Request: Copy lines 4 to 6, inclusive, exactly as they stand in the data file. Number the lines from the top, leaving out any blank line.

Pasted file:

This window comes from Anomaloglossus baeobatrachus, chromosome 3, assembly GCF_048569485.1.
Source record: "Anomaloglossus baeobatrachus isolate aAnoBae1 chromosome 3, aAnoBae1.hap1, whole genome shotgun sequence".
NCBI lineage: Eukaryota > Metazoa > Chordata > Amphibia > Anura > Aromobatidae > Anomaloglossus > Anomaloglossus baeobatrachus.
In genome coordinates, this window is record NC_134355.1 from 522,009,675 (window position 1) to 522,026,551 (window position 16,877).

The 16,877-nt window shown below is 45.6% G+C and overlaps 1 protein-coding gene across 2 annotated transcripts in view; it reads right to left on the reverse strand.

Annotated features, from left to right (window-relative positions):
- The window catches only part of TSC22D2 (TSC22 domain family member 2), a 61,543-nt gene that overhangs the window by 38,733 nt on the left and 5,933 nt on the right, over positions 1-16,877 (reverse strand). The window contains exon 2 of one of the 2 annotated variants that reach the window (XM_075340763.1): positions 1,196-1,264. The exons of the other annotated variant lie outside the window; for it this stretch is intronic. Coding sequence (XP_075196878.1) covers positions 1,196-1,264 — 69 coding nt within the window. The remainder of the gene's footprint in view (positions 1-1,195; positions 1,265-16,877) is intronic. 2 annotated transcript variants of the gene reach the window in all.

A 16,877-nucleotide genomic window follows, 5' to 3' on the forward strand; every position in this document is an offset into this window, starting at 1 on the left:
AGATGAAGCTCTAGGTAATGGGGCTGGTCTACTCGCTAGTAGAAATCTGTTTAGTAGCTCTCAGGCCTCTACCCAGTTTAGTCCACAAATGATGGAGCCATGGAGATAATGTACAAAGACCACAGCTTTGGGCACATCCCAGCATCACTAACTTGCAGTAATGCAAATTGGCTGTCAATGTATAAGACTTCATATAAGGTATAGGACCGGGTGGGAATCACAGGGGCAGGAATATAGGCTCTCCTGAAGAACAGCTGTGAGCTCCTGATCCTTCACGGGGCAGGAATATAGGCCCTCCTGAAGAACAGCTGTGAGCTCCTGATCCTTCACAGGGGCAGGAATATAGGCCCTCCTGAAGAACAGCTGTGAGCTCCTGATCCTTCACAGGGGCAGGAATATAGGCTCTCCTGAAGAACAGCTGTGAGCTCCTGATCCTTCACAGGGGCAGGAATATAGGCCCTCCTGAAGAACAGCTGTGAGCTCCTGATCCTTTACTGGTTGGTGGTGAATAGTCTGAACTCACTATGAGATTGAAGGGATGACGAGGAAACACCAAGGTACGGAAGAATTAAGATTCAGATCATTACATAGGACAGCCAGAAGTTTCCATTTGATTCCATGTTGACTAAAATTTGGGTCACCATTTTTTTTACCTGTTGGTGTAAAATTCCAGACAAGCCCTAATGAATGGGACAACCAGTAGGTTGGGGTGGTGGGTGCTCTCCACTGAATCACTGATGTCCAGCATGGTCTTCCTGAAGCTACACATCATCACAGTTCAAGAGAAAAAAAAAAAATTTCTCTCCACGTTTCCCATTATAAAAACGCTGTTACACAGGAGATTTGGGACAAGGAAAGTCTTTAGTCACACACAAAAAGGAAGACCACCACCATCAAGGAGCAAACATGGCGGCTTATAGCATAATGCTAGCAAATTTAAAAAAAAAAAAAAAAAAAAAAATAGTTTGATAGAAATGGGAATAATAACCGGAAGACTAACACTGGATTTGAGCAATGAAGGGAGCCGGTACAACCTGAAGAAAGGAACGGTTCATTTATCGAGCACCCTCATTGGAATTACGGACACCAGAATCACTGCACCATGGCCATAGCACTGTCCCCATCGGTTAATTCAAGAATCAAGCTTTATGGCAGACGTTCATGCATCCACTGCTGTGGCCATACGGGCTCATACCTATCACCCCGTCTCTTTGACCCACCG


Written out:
In genome coordinates, this window is record NC_134355.1 from 522,009,675 (window position 1) to 522,026,551 (window position 16,877).

The 16,877-nt window shown below is 45.6% G+C and overlaps 1 protein-coding gene across 2 annotated transcripts in view; it reads right to left on the reverse strand.

Annotated features, from left to right (window-relative positions):